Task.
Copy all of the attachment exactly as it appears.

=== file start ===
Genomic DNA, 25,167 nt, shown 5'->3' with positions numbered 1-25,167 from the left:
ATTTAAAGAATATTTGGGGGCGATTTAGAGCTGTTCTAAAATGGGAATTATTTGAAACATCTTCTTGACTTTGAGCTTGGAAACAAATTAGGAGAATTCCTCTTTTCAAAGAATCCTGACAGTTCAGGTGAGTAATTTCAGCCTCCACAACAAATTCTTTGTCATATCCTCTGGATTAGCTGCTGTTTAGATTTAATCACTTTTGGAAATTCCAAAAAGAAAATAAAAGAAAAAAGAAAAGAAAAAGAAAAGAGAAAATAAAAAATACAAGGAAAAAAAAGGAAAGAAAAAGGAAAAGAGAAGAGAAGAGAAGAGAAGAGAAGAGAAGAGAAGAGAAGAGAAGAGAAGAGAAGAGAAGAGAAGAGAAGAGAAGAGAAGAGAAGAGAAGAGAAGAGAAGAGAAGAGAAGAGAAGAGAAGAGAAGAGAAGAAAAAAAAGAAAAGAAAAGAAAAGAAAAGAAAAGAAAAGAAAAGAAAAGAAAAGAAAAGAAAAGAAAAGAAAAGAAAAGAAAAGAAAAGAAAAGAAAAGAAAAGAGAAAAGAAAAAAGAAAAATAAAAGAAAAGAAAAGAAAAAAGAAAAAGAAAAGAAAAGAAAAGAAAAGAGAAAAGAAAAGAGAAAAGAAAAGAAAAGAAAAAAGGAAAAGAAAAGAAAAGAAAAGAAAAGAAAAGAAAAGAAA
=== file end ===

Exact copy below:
Genomic DNA, 25,167 nt, shown 5'->3' with positions numbered 1-25,167 from the left:
ATTTAAAGAATATTTGGGGGCGATTTAGAGCTGTTCTAAAATGGGAATTATTTGAAACATCTTCTTGACTTTGAGCTTGGAAACAAATTAGGAGAATTCCTCTTTTCAAAGAATCCTGACAGTTCAGGTGAGTAATTTCAGCCTCCACAACAAATTCTTTGTCATATCCTCTGGATTAGCTGCTGTTTAGATTTAATCACTTTTGGAAATTCCAAAAAGAAAATAAAAGAAAAAAGAAAAGAAAAAGAAAAGAGAAAATAAAAAATACAAGGAAAAAAAAGGAAAGAAAAAGGAAAAGAGAAGAGAAGAGAAGAGAAGAGAAGAGAAGAGAAGAGAAGAGAAGAGAAGAGAAGAGAAGAGAAGAGAAGAGAAGAGAAGAGAAGAGAAGAGAAGAGAAGAGAAGAGAAGAGAAGAGAAGAGAAGAGAAGAAAAAAAAGAAAAGAAAAGAAAAGAAAAGAAAAGAAAAGAAAAGAAAAGAAAAGAAAAGAAAAGAAAAGAAAAGAAAAGAAAAGAAAAGAAAAGAAAAGAAAAGAGAAAAGAAAAAAGAAAAATAAAAGAAAAGAAAAGAAAAAAGAAAAAGAAAAGAAAAGAAAAGAAAAGAGAAAAGAAAAGAGAAAAGAAAAGAAAAGAAAAAAGGAAAAGAAAAGAAAAGAAAAGAAAAGAAAAGAAAAGAAA